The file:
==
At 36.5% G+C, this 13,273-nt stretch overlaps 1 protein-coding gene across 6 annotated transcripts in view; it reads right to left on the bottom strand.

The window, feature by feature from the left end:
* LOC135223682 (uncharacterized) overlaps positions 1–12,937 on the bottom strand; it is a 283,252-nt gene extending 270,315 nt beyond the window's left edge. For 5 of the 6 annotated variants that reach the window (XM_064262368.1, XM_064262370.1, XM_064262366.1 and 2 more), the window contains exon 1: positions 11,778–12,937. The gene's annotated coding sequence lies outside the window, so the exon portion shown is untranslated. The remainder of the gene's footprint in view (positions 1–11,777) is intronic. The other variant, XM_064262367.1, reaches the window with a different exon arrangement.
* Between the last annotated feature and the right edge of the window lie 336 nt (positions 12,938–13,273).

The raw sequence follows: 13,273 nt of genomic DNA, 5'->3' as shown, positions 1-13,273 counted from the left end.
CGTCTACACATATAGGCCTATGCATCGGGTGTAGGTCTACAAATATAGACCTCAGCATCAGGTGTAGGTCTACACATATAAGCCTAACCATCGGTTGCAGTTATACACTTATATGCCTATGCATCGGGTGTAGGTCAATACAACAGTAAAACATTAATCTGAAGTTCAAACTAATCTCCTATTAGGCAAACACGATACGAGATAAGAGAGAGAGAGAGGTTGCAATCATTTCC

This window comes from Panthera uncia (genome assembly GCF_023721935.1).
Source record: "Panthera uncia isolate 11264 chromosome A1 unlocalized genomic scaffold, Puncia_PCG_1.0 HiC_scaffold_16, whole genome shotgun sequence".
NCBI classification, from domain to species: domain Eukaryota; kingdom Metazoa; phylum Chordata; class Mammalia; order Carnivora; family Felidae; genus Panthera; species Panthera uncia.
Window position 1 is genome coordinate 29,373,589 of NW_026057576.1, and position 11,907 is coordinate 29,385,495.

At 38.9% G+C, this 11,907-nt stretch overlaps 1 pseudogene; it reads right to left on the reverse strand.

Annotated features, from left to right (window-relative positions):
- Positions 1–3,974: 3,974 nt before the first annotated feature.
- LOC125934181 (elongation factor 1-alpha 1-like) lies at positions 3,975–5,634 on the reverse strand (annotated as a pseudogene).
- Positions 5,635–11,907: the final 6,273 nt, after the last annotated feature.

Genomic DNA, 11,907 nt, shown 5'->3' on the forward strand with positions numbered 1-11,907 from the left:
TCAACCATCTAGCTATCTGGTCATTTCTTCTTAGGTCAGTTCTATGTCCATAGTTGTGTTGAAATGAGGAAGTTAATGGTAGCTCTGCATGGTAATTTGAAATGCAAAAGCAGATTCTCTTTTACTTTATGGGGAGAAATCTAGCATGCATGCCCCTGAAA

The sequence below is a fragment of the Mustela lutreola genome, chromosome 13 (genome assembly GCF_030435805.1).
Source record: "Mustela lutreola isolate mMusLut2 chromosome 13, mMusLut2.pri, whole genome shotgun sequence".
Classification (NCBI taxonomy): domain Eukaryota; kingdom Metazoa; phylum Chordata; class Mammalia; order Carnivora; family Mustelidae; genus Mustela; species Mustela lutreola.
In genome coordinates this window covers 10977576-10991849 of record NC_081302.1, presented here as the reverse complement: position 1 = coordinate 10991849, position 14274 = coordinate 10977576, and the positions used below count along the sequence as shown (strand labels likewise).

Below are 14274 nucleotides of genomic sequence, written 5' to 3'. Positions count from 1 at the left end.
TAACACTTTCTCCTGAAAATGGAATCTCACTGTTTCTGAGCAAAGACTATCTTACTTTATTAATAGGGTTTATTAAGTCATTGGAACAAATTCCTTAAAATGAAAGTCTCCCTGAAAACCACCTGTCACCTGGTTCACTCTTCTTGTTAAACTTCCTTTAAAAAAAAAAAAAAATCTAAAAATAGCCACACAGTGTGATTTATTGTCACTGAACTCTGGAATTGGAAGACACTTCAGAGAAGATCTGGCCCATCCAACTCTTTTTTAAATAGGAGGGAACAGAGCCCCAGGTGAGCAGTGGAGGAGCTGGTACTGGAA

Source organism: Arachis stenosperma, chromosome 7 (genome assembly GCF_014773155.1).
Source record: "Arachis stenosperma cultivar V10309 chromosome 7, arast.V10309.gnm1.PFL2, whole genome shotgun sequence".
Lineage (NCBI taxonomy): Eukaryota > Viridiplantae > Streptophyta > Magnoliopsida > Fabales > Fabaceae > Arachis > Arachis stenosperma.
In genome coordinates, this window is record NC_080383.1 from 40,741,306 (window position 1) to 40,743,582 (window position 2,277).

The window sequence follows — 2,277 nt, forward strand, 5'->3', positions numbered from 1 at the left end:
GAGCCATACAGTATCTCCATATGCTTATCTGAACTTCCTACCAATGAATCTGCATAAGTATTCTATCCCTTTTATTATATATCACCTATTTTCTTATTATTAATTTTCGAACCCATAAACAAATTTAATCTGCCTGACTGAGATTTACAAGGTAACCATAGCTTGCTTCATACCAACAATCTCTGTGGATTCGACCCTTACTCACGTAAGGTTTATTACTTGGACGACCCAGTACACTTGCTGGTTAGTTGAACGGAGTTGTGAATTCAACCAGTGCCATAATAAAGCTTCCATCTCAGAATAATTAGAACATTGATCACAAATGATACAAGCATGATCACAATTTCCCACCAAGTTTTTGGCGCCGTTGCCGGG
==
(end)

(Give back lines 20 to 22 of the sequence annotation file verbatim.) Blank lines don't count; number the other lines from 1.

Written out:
Classification (NCBI taxonomy): domain Eukaryota; kingdom Metazoa; phylum Chordata; class Mammalia; order Carnivora; family Mustelidae; genus Mustela; species Mustela lutreola.
In genome coordinates this window covers 10977576-10991849 of record NC_081302.1, presented here as the reverse complement: position 1 = coordinate 10991849, position 14274 = coordinate 10977576, and the positions used below count along the sequence as shown (strand labels likewise).

Below are 14274 nucleotides of genomic sequence, written 5' to 3'. Positions count from 1 at the left end.